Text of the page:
Particularly impressive to me is the day of which it is said, “And there was no day like that before it or after it, when the Lord listened to the voice of a man; for the Lord fought for Israel” (Josh. 10:14). Following the dramatic victory at Jericho and ultimate victory at Ai, the Amorite kings and a quite formidable army unite to attack Gibeon, who had made a life-saving alliance with Israel. God informs Joshua, “Do not fear them, for I have given them into your hands, not one of them shall stand before you” (Josh. 10:8). Joshua and his army march all night and suddenly fall upon their foes. The Lord confounds the Amorites and pummels them with hailstones as they flee. Joshua needs more daylight to finish them off and pleads, “O, sun stand still at Gibeon, and O moon in the valley of Aijalon” (Josh. 10:12). Both the sun and moon stop, “And the sun stopped in the middle of the sky and did not hasten to go down for about a whole day” (Josh. 10:13).

Some claim, “Impossible!” We know what Joshua did not. It’s not the sun moving around the earth but the earth’s rotation that gives the appearance of the sun moving from the east to west. We are told by skeptics, if the sun stood still for “about a whole day,” the effects would be cataclysmic. But remember, this is the Creator we’re talking about. Nothing is too difficult for Him.

When God speaks to Habakkuk of His wonder He is about to perform, nothing miraculous is under consideration. Assyria, the present world power, is going to eventually relinquish world dominance to the Babylonians and God is going to use them to judge and teach His people in Judah as He had used the Assyrians— “the rod of My anger”—to punish Israel (Isa. 10:5).

A careful reading of the last several chapters in Daniel causes one to marvel at the activity in the spiritual realm that is behind what is playing out in the kingdoms of men. Government leaders rarely see themselves for what they really are, nothing more than God’s pawns to accomplish His purposes (cf. Isaiah 40:12-25). Even the Babylonians did not see it, “…they whose strength is their god” (Hab. 1:11).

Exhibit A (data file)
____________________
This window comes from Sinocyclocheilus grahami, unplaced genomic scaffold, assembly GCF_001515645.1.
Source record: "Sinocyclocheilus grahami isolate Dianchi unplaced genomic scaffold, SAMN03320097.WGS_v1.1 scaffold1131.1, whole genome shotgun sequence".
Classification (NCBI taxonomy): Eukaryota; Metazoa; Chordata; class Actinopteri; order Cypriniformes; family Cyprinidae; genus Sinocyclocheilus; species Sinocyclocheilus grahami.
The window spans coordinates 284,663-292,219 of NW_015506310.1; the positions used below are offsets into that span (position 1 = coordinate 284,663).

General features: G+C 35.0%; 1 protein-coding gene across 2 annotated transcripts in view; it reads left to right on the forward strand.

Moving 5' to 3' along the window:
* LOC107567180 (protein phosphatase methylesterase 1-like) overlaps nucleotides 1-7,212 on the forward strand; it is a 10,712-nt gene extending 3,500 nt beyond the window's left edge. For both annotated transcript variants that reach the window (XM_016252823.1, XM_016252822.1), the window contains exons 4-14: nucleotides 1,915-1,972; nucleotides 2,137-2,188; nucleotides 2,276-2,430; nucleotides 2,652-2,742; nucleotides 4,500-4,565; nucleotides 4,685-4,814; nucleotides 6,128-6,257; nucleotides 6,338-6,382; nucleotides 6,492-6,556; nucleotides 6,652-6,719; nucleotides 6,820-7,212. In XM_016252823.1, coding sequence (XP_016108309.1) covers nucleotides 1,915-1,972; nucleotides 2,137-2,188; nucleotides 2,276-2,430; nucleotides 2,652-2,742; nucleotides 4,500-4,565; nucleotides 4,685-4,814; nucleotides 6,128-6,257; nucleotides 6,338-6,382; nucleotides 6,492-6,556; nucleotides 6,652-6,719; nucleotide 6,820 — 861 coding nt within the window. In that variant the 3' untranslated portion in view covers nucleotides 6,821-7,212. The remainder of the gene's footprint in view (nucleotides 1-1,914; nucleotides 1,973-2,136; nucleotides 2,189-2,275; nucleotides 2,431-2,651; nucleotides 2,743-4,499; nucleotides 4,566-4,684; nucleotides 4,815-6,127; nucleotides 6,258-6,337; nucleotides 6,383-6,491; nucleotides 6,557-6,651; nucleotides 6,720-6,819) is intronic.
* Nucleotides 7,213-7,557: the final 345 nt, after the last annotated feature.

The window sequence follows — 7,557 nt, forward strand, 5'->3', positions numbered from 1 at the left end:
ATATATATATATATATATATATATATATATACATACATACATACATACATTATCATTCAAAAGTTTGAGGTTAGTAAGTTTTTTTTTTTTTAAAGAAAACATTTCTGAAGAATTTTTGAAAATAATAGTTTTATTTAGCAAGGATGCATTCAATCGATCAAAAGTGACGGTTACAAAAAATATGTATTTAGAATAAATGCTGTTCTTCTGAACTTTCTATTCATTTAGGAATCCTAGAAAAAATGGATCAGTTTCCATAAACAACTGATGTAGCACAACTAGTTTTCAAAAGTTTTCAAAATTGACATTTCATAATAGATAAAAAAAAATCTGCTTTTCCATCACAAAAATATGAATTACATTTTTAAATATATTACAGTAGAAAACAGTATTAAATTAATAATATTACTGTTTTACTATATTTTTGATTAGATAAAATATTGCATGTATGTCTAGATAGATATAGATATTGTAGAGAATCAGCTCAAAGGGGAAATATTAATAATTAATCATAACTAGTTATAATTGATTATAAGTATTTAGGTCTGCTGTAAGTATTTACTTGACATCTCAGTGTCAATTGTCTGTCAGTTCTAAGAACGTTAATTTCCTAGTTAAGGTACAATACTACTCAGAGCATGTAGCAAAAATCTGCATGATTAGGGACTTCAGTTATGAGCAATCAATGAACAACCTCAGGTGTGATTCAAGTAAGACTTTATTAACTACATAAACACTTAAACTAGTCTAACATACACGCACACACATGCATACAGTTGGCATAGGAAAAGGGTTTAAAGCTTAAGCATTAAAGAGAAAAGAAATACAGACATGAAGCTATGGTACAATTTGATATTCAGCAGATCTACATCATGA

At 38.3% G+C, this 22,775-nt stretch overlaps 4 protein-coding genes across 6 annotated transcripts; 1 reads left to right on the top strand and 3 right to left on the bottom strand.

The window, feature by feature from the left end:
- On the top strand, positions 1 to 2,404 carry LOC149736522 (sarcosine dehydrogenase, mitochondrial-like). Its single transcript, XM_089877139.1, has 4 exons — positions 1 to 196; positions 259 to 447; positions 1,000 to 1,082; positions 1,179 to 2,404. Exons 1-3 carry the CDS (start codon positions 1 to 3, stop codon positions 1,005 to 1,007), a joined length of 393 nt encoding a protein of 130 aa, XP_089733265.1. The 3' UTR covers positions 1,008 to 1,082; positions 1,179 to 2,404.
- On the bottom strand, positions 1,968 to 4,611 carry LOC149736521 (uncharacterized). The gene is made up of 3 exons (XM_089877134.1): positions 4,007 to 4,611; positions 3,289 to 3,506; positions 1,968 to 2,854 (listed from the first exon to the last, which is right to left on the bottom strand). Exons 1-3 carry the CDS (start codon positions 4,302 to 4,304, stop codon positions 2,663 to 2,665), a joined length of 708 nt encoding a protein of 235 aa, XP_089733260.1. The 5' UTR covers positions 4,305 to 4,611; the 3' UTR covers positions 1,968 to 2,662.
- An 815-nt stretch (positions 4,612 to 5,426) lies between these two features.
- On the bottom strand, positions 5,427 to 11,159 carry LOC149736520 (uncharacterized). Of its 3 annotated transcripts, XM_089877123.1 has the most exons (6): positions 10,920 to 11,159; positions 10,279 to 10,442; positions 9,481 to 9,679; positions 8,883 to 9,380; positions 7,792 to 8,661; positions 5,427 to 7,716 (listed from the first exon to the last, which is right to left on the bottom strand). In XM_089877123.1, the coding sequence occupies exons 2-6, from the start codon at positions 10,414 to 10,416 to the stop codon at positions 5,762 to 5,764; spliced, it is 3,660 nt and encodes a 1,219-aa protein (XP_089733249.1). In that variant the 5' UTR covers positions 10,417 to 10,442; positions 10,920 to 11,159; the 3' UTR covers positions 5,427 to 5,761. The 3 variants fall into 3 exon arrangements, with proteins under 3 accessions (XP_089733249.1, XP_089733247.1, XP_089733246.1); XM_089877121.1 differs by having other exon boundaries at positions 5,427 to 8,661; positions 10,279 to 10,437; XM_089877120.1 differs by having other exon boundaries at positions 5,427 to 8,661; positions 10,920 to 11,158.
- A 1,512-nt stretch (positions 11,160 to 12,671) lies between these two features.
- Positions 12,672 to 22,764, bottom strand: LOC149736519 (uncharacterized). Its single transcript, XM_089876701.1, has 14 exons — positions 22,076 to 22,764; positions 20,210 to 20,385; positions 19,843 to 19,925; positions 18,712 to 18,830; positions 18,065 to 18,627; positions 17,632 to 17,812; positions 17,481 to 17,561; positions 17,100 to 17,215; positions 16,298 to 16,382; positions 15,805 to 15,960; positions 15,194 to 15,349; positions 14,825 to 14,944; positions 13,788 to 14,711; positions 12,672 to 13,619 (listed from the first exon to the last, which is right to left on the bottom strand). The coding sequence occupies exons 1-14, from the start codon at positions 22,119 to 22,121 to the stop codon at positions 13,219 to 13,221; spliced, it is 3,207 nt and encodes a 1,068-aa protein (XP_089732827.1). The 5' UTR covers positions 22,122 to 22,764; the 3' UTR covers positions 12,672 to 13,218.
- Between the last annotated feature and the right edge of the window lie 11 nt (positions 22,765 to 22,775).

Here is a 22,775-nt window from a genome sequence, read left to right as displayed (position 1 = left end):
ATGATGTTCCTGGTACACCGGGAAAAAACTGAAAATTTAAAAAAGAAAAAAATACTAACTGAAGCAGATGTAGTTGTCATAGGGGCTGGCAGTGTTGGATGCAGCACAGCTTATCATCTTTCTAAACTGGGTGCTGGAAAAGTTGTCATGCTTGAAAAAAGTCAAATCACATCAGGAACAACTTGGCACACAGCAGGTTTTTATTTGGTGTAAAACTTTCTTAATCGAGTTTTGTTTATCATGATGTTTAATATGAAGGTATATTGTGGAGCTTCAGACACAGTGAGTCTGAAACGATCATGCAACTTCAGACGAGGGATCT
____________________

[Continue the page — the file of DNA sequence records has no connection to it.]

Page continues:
No elected official or government in this whole world is capable of overthrowing what God has done or is planning to do. Certain freedoms might be restricted that we might presently enjoy, but God’s salvation will still be provided to those who seek it. His spiritual kingdom will continue on (cf. Dan. 2:44). History will culminate the way God intends and at the time He decides. Only due to God’s patience does the world still exist to this time (2 Pet. 3:9, 15).

The appropriate reaction to the God of wonders is to fully submit to His purposes. Find your purpose in His great purposes. No greater purpose for our lives can be pursued. If you think about it, how do most people spend their days? They work, accumulate things, improve their circumstances, enjoy family, seek fun and then ultimately someone else ends up with all of their stuff and their position. Eventually, they become just a footnote in history and most are forgotten. How much do you know about your great-great-grandparents?